Lucian Bebchuk, Scott Hirst & June Rhee, Toward the Declassification of S&P 500 Boards, 3 Harv. Bus. L. Rev. 157 (2013).
Categories:
Corporate Law & Securities
Sub-Categories:
Corporate Governance
,
Shareholders
Type: Article
Abstract
This report provides an overview and analysis of the work that the Shareholder Rights Project (SRP) undertook on behalf of a number of institutional investors during 2012 and 2013, the SRP’s first two years of operations. During 2012 and 2013, the SRP worked on behalf of eight SRP-represented investors on board declassification proposals submitted for a vote at the 2012 and/or 2013 annual meetings of 122 S&P 500 and Fortune 500 companies, and this work has produced substantial results: 100 Negotiated Outcomes: Negotiated outcomes involving a commitment to board declassification were reached with 100 S&P 500 and Fortune 500 companies, about three-quarters of the companies receiving proposals in 2012 and/or 2013. 58 Successful Precatory Proposals: During 2012 and 2013, declassification proposals brought by SRP-represented investors received majority support at 58 annual meetings of 53 S&P 500 and Fortune 500 companies (all but three of the annual meetings in which such proposals went to a vote), with average support of about 80% of votes cast. 81 Board declassifications: A total of 81 S&P 500 and Fortune 500 companies already declassified their boards during 2012 and 2013 as a result of the work of the SRP and SRP-represented investors. These 81 companies, which have an aggregate market capitalization exceeding one trillion dollars (as of Dec, 31, 2013), represent about 65% of the companies with which engagements took place and about 60% of the S&P 500 companies that had classified boards as of the beginning of 2012. Expected Impact by End of 2014: The work of the SRP and SRP-represented investors is expected to produce a significant number of additional board declassifications during 2014 as a result of (i) management declassification proposals that will go to a vote pursuant to 2012 and 2013 agreements, (ii) companies agreeing to follow the preferences of shareholders expressed in 58 successful precatory declassification proposals, and (iii) ongoing engagement by the SRP and SRP-represented investors. We estimate that, by the end of 2014, this work will have contributed to movements towards board declassification by about 100 S&P 500 and Fortune 500 companies; this large-scale change can be expected to increase board accountability and thereby to enhance shareholder value and company performance in the affected companies. Beyond Board Declassification: The SRP’s 2012 and 2013 work also facilitated a substantial increase in successful engagement by public pension funds, and in their ability to obtain governance changes favored by shareholders. The proposals that the SRP worked in 2012 and 2013 on represented over 50% of the shareholder proposals by public pension funds that received majority support in 2012 and 2013, and over 20% of all precatory shareholder proposals (by all proponents) that received majority support in 2012 and 2013. The Shareholder Rights Project (SRP) is a clinical program operating at Harvard Law School and directed by Professor Lucian Bebchuk. The SRP works on behalf of public pension funds and charitable organizations seeking to improve corporate governance at publicly traded companies, as well as on research and policy projects related to corporate governance. Any views expressed and positions taken by the SRP and its representatives should be attributed solely to the SRP and not to Harvard Law School or Harvard University.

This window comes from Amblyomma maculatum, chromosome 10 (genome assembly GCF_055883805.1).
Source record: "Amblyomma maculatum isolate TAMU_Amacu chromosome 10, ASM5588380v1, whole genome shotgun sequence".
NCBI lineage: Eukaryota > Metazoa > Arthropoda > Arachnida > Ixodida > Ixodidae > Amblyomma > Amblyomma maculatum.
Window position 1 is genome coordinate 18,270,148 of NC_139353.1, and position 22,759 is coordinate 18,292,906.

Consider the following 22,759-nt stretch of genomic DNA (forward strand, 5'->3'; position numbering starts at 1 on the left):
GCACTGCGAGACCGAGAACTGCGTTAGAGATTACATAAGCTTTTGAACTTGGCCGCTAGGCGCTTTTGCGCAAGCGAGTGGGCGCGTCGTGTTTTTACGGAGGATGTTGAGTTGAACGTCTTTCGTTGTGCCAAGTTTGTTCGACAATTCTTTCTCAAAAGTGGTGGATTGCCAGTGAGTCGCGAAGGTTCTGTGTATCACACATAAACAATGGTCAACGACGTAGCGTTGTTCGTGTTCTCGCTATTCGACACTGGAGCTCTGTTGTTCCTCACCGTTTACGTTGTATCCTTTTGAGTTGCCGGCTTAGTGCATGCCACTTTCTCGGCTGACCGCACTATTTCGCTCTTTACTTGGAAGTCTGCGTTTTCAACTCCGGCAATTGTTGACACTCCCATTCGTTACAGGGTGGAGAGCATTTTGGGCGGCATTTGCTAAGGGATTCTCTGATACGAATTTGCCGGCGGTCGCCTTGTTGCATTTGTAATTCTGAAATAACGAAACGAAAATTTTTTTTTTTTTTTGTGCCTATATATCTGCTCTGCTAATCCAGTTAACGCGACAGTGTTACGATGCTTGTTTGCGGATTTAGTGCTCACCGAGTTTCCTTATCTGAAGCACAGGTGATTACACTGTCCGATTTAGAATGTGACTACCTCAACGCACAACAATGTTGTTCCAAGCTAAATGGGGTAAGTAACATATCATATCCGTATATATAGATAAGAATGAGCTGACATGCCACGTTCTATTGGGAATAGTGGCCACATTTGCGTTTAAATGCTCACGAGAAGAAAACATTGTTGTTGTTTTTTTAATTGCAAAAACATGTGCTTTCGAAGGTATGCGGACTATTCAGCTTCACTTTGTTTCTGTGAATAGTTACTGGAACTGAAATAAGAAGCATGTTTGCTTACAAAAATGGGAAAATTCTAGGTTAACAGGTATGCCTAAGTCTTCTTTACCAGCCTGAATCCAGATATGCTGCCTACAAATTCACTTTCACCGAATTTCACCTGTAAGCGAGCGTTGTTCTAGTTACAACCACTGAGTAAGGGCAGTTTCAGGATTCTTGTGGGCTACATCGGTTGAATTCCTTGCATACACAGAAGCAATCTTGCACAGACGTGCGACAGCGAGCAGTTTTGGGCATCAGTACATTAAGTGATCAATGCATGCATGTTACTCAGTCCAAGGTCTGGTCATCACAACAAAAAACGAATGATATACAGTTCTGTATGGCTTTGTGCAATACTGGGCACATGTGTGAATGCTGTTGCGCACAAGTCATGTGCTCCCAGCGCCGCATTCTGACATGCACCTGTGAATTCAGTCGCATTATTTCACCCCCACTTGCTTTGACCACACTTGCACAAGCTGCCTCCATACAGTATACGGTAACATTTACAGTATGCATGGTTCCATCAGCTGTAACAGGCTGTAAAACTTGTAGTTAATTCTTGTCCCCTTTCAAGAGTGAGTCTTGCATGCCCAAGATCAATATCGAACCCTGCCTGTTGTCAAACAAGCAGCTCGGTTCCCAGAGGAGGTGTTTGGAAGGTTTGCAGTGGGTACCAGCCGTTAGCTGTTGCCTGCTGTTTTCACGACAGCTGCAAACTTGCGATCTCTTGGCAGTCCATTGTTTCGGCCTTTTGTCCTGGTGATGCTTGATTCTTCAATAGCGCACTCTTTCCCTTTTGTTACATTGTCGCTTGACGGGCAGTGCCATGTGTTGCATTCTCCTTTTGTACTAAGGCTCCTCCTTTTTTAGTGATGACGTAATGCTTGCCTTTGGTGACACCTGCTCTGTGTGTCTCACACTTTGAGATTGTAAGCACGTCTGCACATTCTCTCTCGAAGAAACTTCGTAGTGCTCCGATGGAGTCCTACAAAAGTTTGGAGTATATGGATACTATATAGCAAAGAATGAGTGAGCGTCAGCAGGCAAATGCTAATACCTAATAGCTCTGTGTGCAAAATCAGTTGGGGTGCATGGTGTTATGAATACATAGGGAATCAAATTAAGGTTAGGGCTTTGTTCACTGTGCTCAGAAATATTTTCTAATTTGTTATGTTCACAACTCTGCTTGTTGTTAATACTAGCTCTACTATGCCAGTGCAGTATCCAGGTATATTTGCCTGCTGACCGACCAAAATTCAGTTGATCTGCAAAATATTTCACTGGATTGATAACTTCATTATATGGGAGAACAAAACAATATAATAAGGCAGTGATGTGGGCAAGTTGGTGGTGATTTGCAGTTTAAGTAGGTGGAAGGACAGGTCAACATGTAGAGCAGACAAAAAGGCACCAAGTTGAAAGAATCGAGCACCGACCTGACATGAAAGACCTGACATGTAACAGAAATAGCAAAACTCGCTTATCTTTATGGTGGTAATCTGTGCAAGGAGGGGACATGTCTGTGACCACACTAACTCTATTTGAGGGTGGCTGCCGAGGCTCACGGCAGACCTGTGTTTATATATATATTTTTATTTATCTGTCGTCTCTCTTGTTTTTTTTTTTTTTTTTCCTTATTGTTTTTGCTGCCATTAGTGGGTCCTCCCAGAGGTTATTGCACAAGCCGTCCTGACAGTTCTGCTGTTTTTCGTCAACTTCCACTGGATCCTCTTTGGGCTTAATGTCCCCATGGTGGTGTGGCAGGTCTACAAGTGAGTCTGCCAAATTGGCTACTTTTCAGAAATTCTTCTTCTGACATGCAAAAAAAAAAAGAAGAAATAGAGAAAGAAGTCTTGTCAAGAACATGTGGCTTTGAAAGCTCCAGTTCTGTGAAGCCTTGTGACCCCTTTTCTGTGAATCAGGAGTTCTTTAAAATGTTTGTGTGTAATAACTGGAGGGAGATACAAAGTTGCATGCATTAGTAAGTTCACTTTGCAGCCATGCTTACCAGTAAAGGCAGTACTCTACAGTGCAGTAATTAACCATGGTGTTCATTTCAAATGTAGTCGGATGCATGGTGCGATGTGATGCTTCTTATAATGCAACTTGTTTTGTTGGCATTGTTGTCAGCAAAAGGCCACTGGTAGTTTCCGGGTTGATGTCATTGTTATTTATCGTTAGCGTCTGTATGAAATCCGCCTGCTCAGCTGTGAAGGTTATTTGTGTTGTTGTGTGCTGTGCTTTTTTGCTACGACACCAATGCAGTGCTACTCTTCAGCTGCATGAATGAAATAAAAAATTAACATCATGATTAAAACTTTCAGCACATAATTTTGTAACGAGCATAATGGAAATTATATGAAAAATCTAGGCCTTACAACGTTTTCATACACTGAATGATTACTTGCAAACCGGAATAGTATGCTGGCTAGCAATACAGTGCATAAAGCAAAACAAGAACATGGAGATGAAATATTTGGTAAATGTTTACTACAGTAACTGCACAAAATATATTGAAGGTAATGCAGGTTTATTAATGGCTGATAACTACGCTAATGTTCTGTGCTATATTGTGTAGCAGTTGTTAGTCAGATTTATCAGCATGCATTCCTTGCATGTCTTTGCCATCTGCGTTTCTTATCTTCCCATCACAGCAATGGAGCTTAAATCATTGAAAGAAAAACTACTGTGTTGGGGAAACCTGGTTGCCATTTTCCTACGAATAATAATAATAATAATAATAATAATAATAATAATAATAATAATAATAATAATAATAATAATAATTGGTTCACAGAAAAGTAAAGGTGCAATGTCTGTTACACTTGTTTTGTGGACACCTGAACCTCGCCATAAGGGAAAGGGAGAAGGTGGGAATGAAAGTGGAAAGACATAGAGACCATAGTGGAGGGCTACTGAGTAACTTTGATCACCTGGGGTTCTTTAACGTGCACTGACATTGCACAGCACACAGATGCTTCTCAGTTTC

Lucian A. Bebchuk & Scott Hirst, Private Ordering and the Proxy Access Debate, 65 Bus. Law. 329 (2010).
Categories:
Corporate Law & Securities
Sub-Categories:
Shareholders
,
Corporate Law
,
Corporate Governance
,
Securities Law & Regulation
Type: Article